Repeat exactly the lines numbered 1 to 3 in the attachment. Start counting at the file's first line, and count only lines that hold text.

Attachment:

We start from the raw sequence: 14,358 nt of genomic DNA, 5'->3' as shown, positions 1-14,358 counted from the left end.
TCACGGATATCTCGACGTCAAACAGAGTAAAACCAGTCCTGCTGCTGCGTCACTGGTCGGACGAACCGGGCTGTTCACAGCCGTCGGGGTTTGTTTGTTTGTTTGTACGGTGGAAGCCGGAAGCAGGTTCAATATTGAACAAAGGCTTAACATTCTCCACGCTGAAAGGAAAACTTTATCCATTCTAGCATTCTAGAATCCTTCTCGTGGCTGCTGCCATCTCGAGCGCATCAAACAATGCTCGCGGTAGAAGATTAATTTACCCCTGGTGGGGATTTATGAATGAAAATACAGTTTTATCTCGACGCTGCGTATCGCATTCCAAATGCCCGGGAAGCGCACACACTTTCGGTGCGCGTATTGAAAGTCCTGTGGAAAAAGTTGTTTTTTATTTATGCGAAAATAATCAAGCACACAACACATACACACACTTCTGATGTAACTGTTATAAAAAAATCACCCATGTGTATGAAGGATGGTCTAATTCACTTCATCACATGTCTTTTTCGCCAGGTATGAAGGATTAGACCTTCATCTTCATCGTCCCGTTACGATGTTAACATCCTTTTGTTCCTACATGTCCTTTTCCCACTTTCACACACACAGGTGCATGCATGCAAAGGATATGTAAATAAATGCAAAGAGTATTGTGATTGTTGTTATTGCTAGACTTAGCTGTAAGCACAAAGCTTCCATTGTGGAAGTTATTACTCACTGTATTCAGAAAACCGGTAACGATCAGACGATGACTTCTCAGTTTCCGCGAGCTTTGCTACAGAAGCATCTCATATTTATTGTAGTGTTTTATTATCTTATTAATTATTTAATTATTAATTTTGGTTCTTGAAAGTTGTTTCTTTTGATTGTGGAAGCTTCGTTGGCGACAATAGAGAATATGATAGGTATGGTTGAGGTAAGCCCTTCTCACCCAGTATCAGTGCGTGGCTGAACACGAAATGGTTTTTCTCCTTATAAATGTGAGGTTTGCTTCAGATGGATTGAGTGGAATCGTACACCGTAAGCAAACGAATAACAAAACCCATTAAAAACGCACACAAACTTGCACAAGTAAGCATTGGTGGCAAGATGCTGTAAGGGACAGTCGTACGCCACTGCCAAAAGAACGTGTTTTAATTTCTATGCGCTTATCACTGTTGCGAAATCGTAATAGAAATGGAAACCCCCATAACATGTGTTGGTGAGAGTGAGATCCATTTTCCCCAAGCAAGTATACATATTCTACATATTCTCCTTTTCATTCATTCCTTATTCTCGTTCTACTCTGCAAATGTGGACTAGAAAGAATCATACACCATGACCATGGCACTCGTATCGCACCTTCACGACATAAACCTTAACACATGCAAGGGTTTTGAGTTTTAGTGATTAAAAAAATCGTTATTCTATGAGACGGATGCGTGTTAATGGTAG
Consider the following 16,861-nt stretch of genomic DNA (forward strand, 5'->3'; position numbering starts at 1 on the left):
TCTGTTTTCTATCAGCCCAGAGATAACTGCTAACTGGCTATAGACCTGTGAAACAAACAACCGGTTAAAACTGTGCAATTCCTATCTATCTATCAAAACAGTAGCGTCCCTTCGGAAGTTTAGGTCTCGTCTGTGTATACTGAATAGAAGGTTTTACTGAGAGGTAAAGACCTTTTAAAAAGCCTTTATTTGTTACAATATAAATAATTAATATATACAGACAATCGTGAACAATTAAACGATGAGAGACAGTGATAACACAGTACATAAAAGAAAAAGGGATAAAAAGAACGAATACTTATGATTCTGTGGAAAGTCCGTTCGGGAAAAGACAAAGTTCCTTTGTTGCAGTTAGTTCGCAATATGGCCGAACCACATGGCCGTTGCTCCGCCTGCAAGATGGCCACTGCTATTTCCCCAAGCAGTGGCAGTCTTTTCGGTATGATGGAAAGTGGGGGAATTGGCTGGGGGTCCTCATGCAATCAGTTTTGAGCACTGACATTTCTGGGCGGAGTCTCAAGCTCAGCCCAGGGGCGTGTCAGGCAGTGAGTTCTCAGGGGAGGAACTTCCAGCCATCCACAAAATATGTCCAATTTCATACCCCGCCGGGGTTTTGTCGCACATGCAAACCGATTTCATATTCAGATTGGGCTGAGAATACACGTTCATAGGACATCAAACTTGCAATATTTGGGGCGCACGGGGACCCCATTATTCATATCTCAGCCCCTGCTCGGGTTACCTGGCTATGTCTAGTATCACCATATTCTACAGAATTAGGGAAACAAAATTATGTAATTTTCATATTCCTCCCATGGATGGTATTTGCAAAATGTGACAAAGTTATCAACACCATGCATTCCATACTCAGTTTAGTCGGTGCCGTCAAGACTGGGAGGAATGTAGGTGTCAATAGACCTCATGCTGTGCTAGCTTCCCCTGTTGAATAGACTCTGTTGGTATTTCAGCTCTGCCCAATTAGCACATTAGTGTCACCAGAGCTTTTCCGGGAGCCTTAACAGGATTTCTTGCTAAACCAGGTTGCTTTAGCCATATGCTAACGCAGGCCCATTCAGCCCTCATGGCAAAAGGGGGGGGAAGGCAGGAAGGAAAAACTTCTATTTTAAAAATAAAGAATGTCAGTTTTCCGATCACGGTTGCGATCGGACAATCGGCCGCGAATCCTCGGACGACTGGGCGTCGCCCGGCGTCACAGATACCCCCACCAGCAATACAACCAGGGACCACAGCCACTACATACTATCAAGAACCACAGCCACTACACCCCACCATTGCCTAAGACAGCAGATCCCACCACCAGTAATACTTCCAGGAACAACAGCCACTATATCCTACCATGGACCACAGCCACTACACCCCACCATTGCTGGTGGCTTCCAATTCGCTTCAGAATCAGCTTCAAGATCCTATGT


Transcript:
We start from the raw sequence: 14,358 nt of genomic DNA, 5'->3' as shown, positions 1-14,358 counted from the left end.
TCACGGATATCTCGACGTCAAACAGAGTAAAACCAGTCCTGCTGCTGCGTCACTGGTCGGACGAACCGGGCTGTTCACAGCCGTCGGGGTTTGTTTGTTTGTTTGTACGGTGGAAGCCGGAAGCAGGTTCAATATTGAACAAAGGCTTAACATTCTCCACGCTGAAAGGAAAACTTTATCCATTCTAGCATTCTAGAATCCTTCTCGTGGCTGCTGCCATCTCGAGCGCATCAAACAATGCTCGCGGTAGAAGATTAATTTACCCCTGGTGGGGATTTATGAATGAAAATACAGTTTTATCTCGACGCTGCGTATCGCATTCCAAATGCCCGGGAAGCGCACACACTTTCGGTGCGCGTATTGAAAGTCCTGTGGAAAAAGTTGTTTTTTATTTATGCGAAAATAATCAAGCACACAACACATACACACACTTCTGATGTAACTGTTATAAAAAAATCACCCATGTGTATGAAGGATGGTCTAATTCACTTCATCACATGTCTTTTTCGCCAGGTATGAAGGATTAGACCTTCATCTTCATCGTCCCGTTACGATGTTAACATCCTTTTGTTCCTACATGTCCTTTTCCCACTTTCACACACACAGGTGCATGCATGCAAAGGATATGTAAATAAATGCAAAGAGTATTGTGATTGTTGTTATTGCTAGACTTAGCTGTAAGCACAAAGCTTCCATTGTGGAAGTTATTACTCACTGTATTCAGAAAACCGGTAACGATCAGACGATGACTTCTCAGTTTCCGCGAGCTTTGCTACAGAAGCATCTCATATTTATTGTAGTGTTTTATTATCTTATTAATTATTTAATTATTAATTTTGGTTCTTGAAAGTTGTTTCTTTTGATTGTGGAAGCTTCGTTGGCGACAATAGAGAATATGATAGGTATGGTTGAGGTAAGCCCTTCTCACCCAGTATCAGTGCGTGGCTGAACACGAAATGGTTTTTCTCCTTATAAATGTGAGGTTTGCTTCAGATGGATTGAGTGGAATCGTACACCGTAAGCAAACGAATAACAAAACCCATTAAAAACGCACACAAACTTGCACAAGTAAGCATTGGTGGCAAGATGCTGTAAGGGACAGTCGTACGCCACTGCCAAAAGAACGTGTTTTAATTTCTATGCGCTTATCACTGTTGCGAAATCGTAATAGAAATGGAAACCCCCATAACATGTGTTGGTGAGAGTGAGATCCATTTTCCCCAAGCAAGTATACATATTCTACATATTCTCCTTTTCATTCATTCCTTATTCTCGTTCTACTCTGCAAATGTGGACTAGAAAGAATCATACACCATGACCATGGCACTCGTATCGCACCTTCACGACATAAACCTTAACACATGCAAGGGTTTTGAGTTTTAGTGATTAAAAAAATCGTTATTCTATGAGACGGATGCGTGTTAATGGTAG
Consider the following 16,861-nt stretch of genomic DNA (forward strand, 5'->3'; position numbering starts at 1 on the left):